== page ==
The Role of Sea Ice for Vascular Plant Dispersal in the Arctic

Tuesday, 15 December 2015
Poster Hall (Moscone South)
Inger Greve Alsos, University of Tromsø, Tromsø, Norway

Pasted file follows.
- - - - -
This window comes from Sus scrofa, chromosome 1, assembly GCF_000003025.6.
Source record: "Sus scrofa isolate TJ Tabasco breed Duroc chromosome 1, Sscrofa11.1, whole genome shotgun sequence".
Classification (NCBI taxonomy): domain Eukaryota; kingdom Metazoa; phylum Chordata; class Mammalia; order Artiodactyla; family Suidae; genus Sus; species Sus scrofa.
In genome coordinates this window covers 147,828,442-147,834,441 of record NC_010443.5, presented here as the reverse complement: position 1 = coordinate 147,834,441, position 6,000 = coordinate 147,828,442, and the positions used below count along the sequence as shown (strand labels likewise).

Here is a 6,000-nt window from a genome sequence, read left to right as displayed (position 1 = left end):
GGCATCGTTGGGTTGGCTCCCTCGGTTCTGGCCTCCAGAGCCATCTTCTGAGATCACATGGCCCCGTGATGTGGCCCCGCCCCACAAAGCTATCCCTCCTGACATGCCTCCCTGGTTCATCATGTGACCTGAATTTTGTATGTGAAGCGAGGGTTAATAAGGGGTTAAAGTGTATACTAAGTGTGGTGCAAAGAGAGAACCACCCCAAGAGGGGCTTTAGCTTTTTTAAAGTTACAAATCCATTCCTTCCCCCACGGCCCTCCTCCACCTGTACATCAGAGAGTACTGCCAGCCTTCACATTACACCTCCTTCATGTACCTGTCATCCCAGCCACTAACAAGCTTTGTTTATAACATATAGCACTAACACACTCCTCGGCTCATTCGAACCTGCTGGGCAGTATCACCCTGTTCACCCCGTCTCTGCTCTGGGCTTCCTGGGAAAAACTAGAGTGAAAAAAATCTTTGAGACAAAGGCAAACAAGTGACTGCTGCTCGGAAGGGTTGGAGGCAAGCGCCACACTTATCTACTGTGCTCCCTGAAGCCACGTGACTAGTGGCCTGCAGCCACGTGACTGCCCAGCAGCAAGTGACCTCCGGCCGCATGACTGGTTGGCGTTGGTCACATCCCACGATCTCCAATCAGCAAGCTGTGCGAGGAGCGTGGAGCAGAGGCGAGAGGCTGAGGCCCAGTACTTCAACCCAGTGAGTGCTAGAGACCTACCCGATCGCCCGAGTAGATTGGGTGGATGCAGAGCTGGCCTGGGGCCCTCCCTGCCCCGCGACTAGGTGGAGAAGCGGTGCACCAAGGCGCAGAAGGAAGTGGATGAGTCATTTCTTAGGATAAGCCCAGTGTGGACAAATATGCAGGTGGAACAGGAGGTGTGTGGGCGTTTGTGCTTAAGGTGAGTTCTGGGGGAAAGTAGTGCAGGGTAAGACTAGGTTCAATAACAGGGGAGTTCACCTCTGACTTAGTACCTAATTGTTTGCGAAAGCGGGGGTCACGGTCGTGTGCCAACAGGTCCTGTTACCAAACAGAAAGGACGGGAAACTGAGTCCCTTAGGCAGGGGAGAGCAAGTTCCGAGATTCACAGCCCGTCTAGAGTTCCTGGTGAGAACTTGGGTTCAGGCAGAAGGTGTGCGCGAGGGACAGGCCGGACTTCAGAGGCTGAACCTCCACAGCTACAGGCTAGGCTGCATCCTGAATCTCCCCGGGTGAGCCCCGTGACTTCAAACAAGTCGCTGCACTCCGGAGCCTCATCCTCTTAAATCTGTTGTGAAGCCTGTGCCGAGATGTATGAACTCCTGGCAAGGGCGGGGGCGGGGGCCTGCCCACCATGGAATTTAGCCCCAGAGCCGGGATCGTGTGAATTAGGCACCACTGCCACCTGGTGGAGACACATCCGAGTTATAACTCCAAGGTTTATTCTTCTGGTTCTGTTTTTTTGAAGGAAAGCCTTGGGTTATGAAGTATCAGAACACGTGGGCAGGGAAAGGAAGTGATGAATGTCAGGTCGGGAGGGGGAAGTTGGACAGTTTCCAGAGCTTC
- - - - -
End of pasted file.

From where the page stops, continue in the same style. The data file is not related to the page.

Plant species adapted to arctic environments are expected to go extinct at their southern margins due to climate warming whereas they may find suitable habitats on arctic islands if they are able to disperse there. Analyses of species distribution and phylogenetic data indicate both that the frequency of dispersal events is higher in the arctic than in other regions, and that the dispersal routes often follow the routes of sea surface currents. Thus, it has been hypothesised that sea ice has played a central role in Holocene colonisation of arctic islands. Here we compile data on the first Holocene occurrence of species in East Greenland, Iceland, the Faroe Islands, and Svalbard. We then combine these records with interpretations of dispersal routes inferred from genetic data and data on geographical distributions, reconstructions of Holocene sea ice extent, and records of driftwood to evaluate the potential role sea ice has played in past colonisation events.